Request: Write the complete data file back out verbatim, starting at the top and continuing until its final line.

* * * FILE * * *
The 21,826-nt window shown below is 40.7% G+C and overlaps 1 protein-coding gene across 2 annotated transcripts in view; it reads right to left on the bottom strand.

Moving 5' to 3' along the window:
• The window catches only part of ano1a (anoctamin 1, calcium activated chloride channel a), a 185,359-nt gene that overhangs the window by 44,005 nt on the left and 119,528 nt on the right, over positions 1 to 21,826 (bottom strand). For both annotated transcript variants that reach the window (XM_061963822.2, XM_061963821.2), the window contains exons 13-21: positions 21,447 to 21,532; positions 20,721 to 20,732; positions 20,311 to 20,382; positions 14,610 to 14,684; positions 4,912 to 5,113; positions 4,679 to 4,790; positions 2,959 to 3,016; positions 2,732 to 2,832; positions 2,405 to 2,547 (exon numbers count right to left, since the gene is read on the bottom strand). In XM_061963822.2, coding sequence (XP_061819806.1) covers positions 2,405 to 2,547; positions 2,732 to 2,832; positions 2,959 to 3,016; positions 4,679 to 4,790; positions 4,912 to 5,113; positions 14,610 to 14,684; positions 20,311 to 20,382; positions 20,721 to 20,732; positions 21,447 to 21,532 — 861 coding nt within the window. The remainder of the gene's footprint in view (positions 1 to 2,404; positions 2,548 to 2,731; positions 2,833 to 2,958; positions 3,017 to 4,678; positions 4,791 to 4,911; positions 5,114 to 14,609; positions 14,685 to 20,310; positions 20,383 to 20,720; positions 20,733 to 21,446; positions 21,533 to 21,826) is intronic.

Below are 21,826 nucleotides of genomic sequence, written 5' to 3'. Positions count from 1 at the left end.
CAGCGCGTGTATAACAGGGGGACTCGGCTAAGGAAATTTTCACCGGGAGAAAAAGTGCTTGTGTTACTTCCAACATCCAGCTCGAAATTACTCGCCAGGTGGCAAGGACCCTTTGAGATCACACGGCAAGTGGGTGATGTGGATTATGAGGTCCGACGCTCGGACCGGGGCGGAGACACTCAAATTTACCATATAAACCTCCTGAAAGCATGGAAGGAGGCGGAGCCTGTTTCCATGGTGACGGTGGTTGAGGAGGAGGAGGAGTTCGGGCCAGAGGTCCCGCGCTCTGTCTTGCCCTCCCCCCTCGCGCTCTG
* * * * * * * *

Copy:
The 21,826-nt window shown below is 40.7% G+C and overlaps 1 protein-coding gene across 2 annotated transcripts in view; it reads right to left on the bottom strand.

Moving 5' to 3' along the window:
• The window catches only part of ano1a (anoctamin 1, calcium activated chloride channel a), a 185,359-nt gene that overhangs the window by 44,005 nt on the left and 119,528 nt on the right, over positions 1 to 21,826 (bottom strand). For both annotated transcript variants that reach the window (XM_061963822.2, XM_061963821.2), the window contains exons 13-21: positions 21,447 to 21,532; positions 20,721 to 20,732; positions 20,311 to 20,382; positions 14,610 to 14,684; positions 4,912 to 5,113; positions 4,679 to 4,790; positions 2,959 to 3,016; positions 2,732 to 2,832; positions 2,405 to 2,547 (exon numbers count right to left, since the gene is read on the bottom strand). In XM_061963822.2, coding sequence (XP_061819806.1) covers positions 2,405 to 2,547; positions 2,732 to 2,832; positions 2,959 to 3,016; positions 4,679 to 4,790; positions 4,912 to 5,113; positions 14,610 to 14,684; positions 20,311 to 20,382; positions 20,721 to 20,732; positions 21,447 to 21,532 — 861 coding nt within the window. The remainder of the gene's footprint in view (positions 1 to 2,404; positions 2,548 to 2,731; positions 2,833 to 2,958; positions 3,017 to 4,678; positions 4,791 to 4,911; positions 5,114 to 14,609; positions 14,685 to 20,310; positions 20,383 to 20,720; positions 20,733 to 21,446; positions 21,533 to 21,826) is intronic.

Below are 21,826 nucleotides of genomic sequence, written 5' to 3'. Positions count from 1 at the left end.
CAGCGCGTGTATAACAGGGGGACTCGGCTAAGGAAATTTTCACCGGGAGAAAAAGTGCTTGTGTTACTTCCAACATCCAGCTCGAAATTACTCGCCAGGTGGCAAGGACCCTTTGAGATCACACGGCAAGTGGGTGATGTGGATTATGAGGTCCGACGCTCGGACCGGGGCGGAGACACTCAAATTTACCATATAAACCTCCTGAAAGCATGGAAGGAGGCGGAGCCTGTTTCCATGGTGACGGTGGTTGAGGAGGAGGAGGAGTTCGGGCCAGAGGTCCCGCGCTCTGTCTTGCCCTCCCCCCTCGCGCTCTG